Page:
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Comment Re:Why is inertia a puzzle to scientists? (Score 1) 532

"Inertia is simply the fact that its not possible to transfer energy at an infinite rate."

No it's not. Inertia is the fact the you NEED to transfer energy at an infinite rate to achieve infinite acceleration. You're starting from the assumption of inertia, then pointing out that given that assumption, everything else hangs together. Which is true. However, the question at issue is different - what is the mechanism that causes inertia to be manifest in the universe. Why do objects resist acceleration?

You can say "why wouldn't something stay moving at a constant speed?" but that's just shrugging your shoulders. After all, you could say the same thing about any physical phenomenon, but that won't lead you to any deeper understanding of the universe.

Comment Drunk posts (Score 4, Insightful) 653

Gopman's first post "my love affair with SF dies a little" seemed ok (although his having "no clue" about why the homeless were there does smack of techie-arrogance). It was the drunk one after that that that did for him.

In times gone by it would've just been shouting in a bar. Afterwards he could've apologised, laughed it off, and put it down to too many beers. Now - it's affected his whole life. For those living their lives online, every utterance is juggling dynamite. It seems to me that this encourages rather a strict, lockstep approach to discourse. No room to blow off a little steam, everything you ever say will be "googled" for evermore. It's a terrifying prospect, in my view.

Comment Re:Supply and Demand (Score 1) 310

"So, there's enough real work that desperately needs doing " ...
"Why are so many people trapped in poverty working in sweatshops producing frivolous luxury items like designer handbags?"

*Jumps up with hand in air* Ooh, ooh, I know! Is it because humans are mostly self-centered, irrational, aggressive large-brained primates?

Why would we expect any other outcome? No-one cares about their fellow man. Plenty of people talk (a lot) about caring, but that's just showing off. If they really cared they'd go and help some poor people in Africa / India etc. But very few people sacrifice their own quality of life to help others, beyond the odd token gesture - which (again) is designed to make themselves feel and look good.

Comment Re: Obama's space policy (Score 1) 93

If humans aren't using their muscles, then there must be a machine doing the work. This immediately raises the question - if the machine is doing the work (propelling forward, changing direction, communicating with Earth etc etc) what exactly is the human doing? If, after years of thinking about it, we can't think of ONE thing that humans do in space that isn't easier and cheaper to do with a machine, why does the machine that goes to space and already performs all the actual functions have to cart a human about?

Unless you've time traveled back from the year 3000, your estimates of the capabilities of robots is WAY too high. Did we send a robot up to repair the Hubble space telescope? No. I grant you that robots can be better suited to survival in space, but they are LIMITED in what they can do, in terms of achieving things once they are there.. In a general problem solving situation they cannot hope to match the flexibility of a person,( and remote tele-operation does not solve this). Now granted, that's using today's technology - but I would argue that developing tech. to send a human to mars will be realised MUCH sooner than tech. to develop a robot capable of matching a human/s dexterity, thinking etc.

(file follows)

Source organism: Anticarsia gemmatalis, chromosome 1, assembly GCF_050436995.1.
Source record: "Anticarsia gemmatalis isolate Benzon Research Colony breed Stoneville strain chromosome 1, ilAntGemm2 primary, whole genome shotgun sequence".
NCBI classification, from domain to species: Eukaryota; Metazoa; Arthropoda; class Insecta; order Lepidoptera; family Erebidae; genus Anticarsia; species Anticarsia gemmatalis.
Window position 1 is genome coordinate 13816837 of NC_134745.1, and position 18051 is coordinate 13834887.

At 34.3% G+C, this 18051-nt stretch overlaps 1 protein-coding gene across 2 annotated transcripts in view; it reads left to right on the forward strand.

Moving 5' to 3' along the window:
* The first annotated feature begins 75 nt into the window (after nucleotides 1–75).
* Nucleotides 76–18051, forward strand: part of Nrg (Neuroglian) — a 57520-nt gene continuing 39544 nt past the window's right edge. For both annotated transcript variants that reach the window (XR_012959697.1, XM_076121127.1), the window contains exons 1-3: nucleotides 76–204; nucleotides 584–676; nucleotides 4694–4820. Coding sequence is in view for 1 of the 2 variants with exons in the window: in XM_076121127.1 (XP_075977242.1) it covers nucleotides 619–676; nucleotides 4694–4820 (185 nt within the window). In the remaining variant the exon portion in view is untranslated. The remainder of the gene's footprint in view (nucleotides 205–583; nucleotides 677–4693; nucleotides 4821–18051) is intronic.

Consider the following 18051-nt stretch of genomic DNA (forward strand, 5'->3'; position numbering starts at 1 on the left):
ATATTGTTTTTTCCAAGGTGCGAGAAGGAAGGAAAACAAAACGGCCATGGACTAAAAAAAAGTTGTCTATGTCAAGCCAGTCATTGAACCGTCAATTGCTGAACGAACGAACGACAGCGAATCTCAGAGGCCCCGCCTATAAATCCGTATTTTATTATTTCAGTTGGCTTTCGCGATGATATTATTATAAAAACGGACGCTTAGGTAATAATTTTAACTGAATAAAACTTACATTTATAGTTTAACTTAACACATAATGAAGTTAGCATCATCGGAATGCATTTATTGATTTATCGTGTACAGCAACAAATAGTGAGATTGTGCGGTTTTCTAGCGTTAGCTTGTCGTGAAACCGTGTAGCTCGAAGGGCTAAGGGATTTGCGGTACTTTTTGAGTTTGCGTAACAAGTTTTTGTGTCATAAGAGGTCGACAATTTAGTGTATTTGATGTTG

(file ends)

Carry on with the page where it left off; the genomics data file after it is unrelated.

What function would the human perform on Titan that is not better served by a machine?

People are quite robust - not to the environment of outer space, but in the sense that they can think around problems, and repurpose things. If you're remotely operating some device, you're always at the mercy of your sensors, transmitters, and whatever manipulators you put on the thing. It's a really a brittle setup.

I've already said:But "becoming a interplanetary species" has no objective value. You might believe it does, but the value is based on religious belief.

. Did the Europeans colonising America have "no objective value"? They didn't just send a few robots over to measure some stuff, they went and colonised, and it changed the world. What makes you think that the same wouldn't be the case with another planet (Mars)? Now - you might argue that you could colonise purely with a society of robots - but those are sci-fi robots, nothing like the robots of today. The tech for your fantasy robots is an order of magnitude further away that the tech. for sending a person to Mars. As for your unshakable faith in their performance, well - what was that you were saying about religious belief?

Comment Re: Obama's space policy (Score 1) 93

" Insisting that meat bags must, under their own strength travel around space in order for space travel to be valid is faintly embarrassing,"

That would indeed be embarrassing, however it's not remotely what I'm saying. You seem obsessed with the idea of humans doing things using their own muscles. Once again - that is irrelevant, and nothing to do with my point.

As you say, we haven't yet dived into the Jovian atmosphere, or landed on Titan. But that's because it's technically easier to send a specially designed robot to those places, than a person. However, given the requisite technical know how, sending a person is highly desirable.

"Spare us your religious diatribes. You don't decide on our behalf, what constitutes our destiny."

I can only think that you have utterly misunderstood what I have been saying. You seem unaccountably angry, so tell me this. Do you think that humans becoming a multi planetary species is NOT to be desired?

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